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I'm reading about Type Equivalence in my Programming Languages class and I've come across a situation in C I'm unsure about.

It describes C's "Type Equivalence" as:

C uses a form of type equivalence that falls between name and structural equivalence, and which can be loosely described as "name equivalence for structs and unions, structural equivalence for everything else."

So what if I have two arrays of different size, but the same base type:

typedef int A1[10];  
typedef int A2[20];

Since all I need is structural equivalence, could these two be considered structurally equivalent? In C, is the size of the index set part of an array type or no?

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3 Answers 3

No they are not.

You can try sizeof(A1) and sizeof(A2) and see that they are different.

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No they are not the same type.

In C you won't get an error, but in C++ if you try you will get an error something like:

error C2440: 'initializing' : cannot convert from 'int ()[1024]' to 'int ()[512]'

Here is some sample code

int x[1024];
int y[512];
/*Create a pointer int[1024] type*/
int (*px)[1024] = &x;
/*Create a pointer int[512] type*/
int (*py)[512] = &y;

int (*py2)[512] = &x; /*<---compiling error in C++ but allowed in C even know it's wrong*/

Even know that last line is allowed in C, the 2 types are considered distinct. Also an array is not the same as a pointer to an array, but as you can see the type declarations are different.

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But in my book it says that Pointers are structurally equivelant in C. So, if an array is a pointer to n elements, would they not be structurally equivelant then? –  Mithrax Apr 14 '09 at 19:56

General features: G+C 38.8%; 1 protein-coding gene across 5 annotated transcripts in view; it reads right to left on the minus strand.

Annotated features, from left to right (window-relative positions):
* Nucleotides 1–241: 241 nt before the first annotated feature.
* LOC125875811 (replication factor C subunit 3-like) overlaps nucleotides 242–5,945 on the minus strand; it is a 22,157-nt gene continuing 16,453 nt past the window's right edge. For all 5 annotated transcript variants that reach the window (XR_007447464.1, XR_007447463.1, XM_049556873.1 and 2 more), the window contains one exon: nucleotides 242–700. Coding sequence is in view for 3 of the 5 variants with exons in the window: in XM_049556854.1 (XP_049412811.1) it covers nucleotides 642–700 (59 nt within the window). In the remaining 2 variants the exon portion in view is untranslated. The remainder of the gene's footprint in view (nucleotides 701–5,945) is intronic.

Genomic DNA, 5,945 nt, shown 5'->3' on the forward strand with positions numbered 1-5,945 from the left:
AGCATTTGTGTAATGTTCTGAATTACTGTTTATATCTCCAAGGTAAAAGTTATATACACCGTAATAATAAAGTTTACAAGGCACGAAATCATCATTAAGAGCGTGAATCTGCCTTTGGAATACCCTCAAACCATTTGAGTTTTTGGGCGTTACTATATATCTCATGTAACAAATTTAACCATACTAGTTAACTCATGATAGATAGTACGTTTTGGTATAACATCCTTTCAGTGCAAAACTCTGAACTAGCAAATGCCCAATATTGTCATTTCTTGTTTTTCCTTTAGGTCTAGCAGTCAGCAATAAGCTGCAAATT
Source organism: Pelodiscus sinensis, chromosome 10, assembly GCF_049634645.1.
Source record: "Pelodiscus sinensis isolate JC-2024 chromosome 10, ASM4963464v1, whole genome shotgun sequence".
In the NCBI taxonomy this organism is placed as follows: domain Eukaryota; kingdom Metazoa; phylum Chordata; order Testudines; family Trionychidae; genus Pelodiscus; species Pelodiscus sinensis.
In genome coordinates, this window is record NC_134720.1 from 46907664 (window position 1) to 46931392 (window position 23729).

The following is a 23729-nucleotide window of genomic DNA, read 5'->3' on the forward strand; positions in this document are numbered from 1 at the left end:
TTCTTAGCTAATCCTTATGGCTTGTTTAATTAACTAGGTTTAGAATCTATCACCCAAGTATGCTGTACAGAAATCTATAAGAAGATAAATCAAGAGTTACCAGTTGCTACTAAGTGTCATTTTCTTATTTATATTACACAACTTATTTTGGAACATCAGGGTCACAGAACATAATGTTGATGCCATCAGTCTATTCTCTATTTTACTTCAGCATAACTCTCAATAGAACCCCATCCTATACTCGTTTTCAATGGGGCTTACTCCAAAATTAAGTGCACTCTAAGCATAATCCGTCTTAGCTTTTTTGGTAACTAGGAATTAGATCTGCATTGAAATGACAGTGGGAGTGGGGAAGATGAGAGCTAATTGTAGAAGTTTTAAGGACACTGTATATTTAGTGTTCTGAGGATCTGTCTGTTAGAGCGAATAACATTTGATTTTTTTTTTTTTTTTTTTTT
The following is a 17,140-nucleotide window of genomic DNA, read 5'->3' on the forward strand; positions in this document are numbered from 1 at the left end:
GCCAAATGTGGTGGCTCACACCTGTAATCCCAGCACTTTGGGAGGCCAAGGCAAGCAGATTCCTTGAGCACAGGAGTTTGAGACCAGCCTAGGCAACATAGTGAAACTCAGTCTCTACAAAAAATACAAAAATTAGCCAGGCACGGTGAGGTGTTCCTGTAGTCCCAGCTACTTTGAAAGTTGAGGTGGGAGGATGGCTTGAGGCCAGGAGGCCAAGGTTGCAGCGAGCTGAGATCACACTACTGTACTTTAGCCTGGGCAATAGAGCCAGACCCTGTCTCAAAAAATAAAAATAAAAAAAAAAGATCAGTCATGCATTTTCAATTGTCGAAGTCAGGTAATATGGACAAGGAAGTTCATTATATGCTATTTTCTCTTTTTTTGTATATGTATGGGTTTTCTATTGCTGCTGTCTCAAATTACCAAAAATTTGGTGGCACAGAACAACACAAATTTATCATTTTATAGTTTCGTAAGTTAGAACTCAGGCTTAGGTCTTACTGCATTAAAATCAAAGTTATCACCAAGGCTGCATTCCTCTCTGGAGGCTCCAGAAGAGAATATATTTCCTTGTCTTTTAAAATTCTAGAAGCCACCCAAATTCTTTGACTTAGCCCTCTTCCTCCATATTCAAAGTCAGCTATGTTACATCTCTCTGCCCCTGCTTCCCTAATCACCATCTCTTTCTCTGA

An array is not a pointer - it can "decompose" to a pointer in some situations, but it is not equivalent to a pointer –  1800 INFORMATION Apr 14 '09 at 19:59
1  
you have too many medals :-) –  user82238 Apr 14 '09 at 21:17

In the source code, in some contexts, variables of different types are compatible in a given expression and the compiler will invoke sufficient magic to do the right/expected thing, for instance passing an array as an argument to a function expecting a pointer. However that does not mean that the memory layout of those are compatible. See question Pointer vs array in C, non-trivial difference where I missed on that.

I an not quite sure what your book means by "structural equivelance", but wonder if that maybe refers to the default integer promotion (but seems to also include arrays?). But in any case integer promotion is a very important issue and you should invest time in understanding. The printf below shall be executed in accordance to those rules:

unsigned int i = 0;
if (i < -1) {
        printf("This line is printed!\n");
}

The C standard (ISO/IEC 9899:1990) contains a section with title "usual arithmetic conversions" defining the behaviour. The standard is not freely available (on the contrary it is sold rather expensively since ISO standards are priced per page...), but if you search for that term you should be able to find some useful information or quotes. Some of the drafts of the standards are freely available, however threat those with a large amount of distrust since you do not know exactly what were changed to the final standard.

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Your "Pointer vs array in C, non-trivial difference" link is broken, for me. –  GManNickG Apr 15 '09 at 0:16
    
Really? I experience no problems with it, but in any case you should be able to search for the title. –  hlovdal Apr 15 '09 at 10:42

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